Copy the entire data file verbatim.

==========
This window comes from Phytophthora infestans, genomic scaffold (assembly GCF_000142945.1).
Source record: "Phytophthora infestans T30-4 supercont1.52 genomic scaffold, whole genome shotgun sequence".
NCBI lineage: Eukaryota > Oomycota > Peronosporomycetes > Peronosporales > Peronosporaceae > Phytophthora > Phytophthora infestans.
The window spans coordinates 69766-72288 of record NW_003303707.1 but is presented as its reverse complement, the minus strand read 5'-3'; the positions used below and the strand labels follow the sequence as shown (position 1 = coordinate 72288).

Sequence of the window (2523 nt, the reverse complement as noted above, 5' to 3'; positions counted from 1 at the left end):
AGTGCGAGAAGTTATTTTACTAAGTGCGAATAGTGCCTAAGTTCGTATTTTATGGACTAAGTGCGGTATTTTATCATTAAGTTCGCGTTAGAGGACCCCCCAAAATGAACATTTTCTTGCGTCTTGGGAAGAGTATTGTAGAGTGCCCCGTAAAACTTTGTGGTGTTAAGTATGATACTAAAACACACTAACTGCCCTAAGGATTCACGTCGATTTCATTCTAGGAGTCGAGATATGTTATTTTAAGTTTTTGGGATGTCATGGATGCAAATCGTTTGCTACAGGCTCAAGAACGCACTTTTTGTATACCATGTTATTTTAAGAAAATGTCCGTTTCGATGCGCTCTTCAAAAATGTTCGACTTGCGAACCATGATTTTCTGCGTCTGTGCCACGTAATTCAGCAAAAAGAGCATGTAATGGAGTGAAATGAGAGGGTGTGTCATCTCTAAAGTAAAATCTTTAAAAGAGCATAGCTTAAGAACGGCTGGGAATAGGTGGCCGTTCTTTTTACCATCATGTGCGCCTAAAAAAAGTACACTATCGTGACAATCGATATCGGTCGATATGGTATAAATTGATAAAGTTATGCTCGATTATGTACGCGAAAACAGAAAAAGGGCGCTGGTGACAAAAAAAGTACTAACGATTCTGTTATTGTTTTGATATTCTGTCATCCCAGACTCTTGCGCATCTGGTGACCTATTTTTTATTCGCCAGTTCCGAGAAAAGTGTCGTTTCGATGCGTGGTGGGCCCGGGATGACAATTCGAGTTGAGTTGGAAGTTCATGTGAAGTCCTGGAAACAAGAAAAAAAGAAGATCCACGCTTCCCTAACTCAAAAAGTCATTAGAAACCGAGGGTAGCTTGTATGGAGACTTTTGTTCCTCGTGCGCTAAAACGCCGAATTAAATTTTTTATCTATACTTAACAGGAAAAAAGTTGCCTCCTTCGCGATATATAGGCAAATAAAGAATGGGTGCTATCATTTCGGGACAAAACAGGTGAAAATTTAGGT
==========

This window comes from Phytophthora infestans, genomic scaffold (assembly GCF_000142945.1).
Source record: "Phytophthora infestans T30-4 supercont1.52 genomic scaffold, whole genome shotgun sequence".
NCBI lineage: Eukaryota > Oomycota > Peronosporomycetes > Peronosporales > Peronosporaceae > Phytophthora > Phytophthora infestans.
The window spans coordinates 69766-72288 of record NW_003303707.1 but is presented as its reverse complement, the minus strand read 5'-3'; the positions used below and the strand labels follow the sequence as shown (position 1 = coordinate 72288).

Sequence of the window (2523 nt, the reverse complement as noted above, 5' to 3'; positions counted from 1 at the left end):
AGTGCGAGAAGTTATTTTACTAAGTGCGAATAGTGCCTAAGTTCGTATTTTATGGACTAAGTGCGGTATTTTATCATTAAGTTCGCGTTAGAGGACCCCCCAAAATGAACATTTTCTTGCGTCTTGGGAAGAGTATTGTAGAGTGCCCCGTAAAACTTTGTGGTGTTAAGTATGATACTAAAACACACTAACTGCCCTAAGGATTCACGTCGATTTCATTCTAGGAGTCGAGATATGTTATTTTAAGTTTTTGGGATGTCATGGATGCAAATCGTTTGCTACAGGCTCAAGAACGCACTTTTTGTATACCATGTTATTTTAAGAAAATGTCCGTTTCGATGCGCTCTTCAAAAATGTTCGACTTGCGAACCATGATTTTCTGCGTCTGTGCCACGTAATTCAGCAAAAAGAGCATGTAATGGAGTGAAATGAGAGGGTGTGTCATCTCTAAAGTAAAATCTTTAAAAGAGCATAGCTTAAGAACGGCTGGGAATAGGTGGCCGTTCTTTTTACCATCATGTGCGCCTAAAAAAAGTACACTATCGTGACAATCGATATCGGTCGATATGGTATAAATTGATAAAGTTATGCTCGATTATGTACGCGAAAACAGAAAAAGGGCGCTGGTGACAAAAAAAGTACTAACGATTCTGTTATTGTTTTGATATTCTGTCATCCCAGACTCTTGCGCATCTGGTGACCTATTTTTTATTCGCCAGTTCCGAGAAAAGTGTCGTTTCGATGCGTGGTGGGCCCGGGATGACAATTCGAGTTGAGTTGGAAGTTCATGTGAAGTCCTGGAAACAAGAAAAAAAGAAGATCCACGCTTCCCTAACTCAAAAAGTCATTAGAAACCGAGGGTAGCTTGTATGGAGACTTTTGTTCCTCGTGCGCTAAAACGCCGAATTAAATTTTTTATCTATACTTAACAGGAAAAAAGTTGCCTCCTTCGCGATATATAGGCAAATAAAGAATGGGTGCTATCATTTCGGGACAAAACAGGTGAAAATTTAGGT